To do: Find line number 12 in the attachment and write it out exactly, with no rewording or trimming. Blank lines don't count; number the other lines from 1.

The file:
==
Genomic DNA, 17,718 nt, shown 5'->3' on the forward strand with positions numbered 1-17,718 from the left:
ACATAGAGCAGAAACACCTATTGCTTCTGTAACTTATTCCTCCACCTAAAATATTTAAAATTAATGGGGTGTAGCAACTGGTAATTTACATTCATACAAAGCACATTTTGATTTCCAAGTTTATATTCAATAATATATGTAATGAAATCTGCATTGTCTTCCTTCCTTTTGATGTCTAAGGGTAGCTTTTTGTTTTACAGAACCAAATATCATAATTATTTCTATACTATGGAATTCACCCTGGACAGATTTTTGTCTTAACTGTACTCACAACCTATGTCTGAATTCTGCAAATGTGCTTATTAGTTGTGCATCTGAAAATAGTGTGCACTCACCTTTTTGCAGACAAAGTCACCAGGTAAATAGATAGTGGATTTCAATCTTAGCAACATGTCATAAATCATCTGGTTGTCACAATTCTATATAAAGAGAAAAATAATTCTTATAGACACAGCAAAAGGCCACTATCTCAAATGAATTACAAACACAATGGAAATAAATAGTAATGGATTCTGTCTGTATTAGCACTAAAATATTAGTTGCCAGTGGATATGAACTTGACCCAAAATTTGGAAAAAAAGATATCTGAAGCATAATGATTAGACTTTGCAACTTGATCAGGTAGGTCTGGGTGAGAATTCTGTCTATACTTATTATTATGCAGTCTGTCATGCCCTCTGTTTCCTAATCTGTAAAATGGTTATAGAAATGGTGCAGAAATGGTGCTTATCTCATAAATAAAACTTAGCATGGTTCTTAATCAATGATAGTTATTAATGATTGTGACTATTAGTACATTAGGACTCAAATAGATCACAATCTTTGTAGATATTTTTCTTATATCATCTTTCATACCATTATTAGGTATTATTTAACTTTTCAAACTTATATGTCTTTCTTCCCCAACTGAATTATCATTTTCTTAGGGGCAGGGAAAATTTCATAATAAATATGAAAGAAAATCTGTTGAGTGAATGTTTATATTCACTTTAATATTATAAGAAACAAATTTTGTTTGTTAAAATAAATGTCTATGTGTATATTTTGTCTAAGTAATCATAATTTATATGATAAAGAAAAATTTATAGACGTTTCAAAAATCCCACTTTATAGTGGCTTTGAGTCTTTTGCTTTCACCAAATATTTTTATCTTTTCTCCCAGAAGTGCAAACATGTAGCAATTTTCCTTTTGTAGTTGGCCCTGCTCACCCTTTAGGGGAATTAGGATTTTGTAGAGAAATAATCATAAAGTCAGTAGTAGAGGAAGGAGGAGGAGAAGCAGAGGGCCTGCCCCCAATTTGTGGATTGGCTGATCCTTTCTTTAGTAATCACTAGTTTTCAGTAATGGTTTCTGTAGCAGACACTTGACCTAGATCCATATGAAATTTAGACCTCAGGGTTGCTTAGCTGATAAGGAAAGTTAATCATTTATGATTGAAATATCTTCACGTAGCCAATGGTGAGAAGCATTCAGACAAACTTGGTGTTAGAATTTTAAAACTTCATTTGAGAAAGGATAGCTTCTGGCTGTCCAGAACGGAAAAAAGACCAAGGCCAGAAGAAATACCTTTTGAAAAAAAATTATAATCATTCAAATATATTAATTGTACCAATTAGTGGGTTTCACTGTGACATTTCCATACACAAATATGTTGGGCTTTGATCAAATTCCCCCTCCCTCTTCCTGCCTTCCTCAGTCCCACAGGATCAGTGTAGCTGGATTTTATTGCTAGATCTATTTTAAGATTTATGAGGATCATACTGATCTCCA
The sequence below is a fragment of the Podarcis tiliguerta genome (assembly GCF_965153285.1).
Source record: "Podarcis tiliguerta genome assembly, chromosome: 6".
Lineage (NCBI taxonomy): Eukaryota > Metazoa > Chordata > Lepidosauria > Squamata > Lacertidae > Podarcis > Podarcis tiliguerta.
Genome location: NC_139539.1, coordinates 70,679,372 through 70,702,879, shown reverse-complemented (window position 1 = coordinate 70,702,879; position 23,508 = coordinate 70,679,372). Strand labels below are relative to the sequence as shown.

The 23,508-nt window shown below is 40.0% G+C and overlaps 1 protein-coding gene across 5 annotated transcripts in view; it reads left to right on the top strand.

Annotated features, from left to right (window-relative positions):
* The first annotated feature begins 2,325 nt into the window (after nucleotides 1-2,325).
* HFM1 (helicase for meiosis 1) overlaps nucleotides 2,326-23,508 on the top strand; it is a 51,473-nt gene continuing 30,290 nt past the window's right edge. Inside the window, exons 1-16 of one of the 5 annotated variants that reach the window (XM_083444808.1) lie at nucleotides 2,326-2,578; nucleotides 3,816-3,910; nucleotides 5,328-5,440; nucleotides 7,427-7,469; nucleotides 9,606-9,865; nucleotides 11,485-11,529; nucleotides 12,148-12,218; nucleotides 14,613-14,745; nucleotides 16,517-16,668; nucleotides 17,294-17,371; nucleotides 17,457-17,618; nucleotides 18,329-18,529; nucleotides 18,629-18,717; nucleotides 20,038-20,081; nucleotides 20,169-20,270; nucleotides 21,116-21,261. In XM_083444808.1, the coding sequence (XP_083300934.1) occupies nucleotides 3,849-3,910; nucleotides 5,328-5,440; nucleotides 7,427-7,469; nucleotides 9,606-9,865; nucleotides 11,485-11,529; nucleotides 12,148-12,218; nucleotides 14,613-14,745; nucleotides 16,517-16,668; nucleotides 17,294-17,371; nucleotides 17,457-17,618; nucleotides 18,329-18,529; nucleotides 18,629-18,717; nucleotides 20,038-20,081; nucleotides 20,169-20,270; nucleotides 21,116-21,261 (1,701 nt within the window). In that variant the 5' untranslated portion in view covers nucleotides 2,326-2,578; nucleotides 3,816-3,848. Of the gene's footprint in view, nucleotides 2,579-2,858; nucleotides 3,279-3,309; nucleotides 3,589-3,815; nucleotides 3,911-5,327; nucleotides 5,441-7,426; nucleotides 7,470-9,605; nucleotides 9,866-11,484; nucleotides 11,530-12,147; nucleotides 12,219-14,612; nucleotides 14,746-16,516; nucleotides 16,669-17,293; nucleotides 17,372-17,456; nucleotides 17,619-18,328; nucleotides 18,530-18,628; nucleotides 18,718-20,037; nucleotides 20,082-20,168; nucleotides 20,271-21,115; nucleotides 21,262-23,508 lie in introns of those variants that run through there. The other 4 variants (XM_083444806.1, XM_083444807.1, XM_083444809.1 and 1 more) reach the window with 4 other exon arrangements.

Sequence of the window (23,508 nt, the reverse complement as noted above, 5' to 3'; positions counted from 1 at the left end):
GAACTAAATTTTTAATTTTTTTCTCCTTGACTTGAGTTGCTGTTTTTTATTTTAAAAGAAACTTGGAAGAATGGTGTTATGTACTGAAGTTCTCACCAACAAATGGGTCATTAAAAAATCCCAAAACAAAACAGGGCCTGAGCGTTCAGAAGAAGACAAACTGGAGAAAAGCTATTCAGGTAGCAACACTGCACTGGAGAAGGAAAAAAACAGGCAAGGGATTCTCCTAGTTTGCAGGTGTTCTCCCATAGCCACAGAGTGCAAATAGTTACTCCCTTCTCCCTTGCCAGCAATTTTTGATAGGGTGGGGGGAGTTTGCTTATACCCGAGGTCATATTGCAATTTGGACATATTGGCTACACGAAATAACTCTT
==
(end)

GAACTAAATTTTTAATTTTTTTCTCCTTGACTTGAGTTGCTGTTTTTTATTTTAAAAGAAACTTGGAAGAATGGTGTTATGTACTGAAGTTCTCACCAACAAATGGGTCATTAAAAAATCCCAAAACAAAACAGGGCCTGAGCGTTCAGAAGAAGACAAACTGGAGAAAAGCTATTCAGGTAGCAACACTGCACTGGAGAAGGAAAAAAACAGGCAAGGGATTCTCCTAGTTTGCAGGTGTTCTCCCATAGCCACAGAGTGCAAATAGTTACTCCCTTCTCCCTTGCCAGCAATTTTTGATAGGGTGGGGGGAGTTTGCTTATACCCGAGGTCATATTGCAATTTGGACATATTGGCTACACGAAATAACTCTT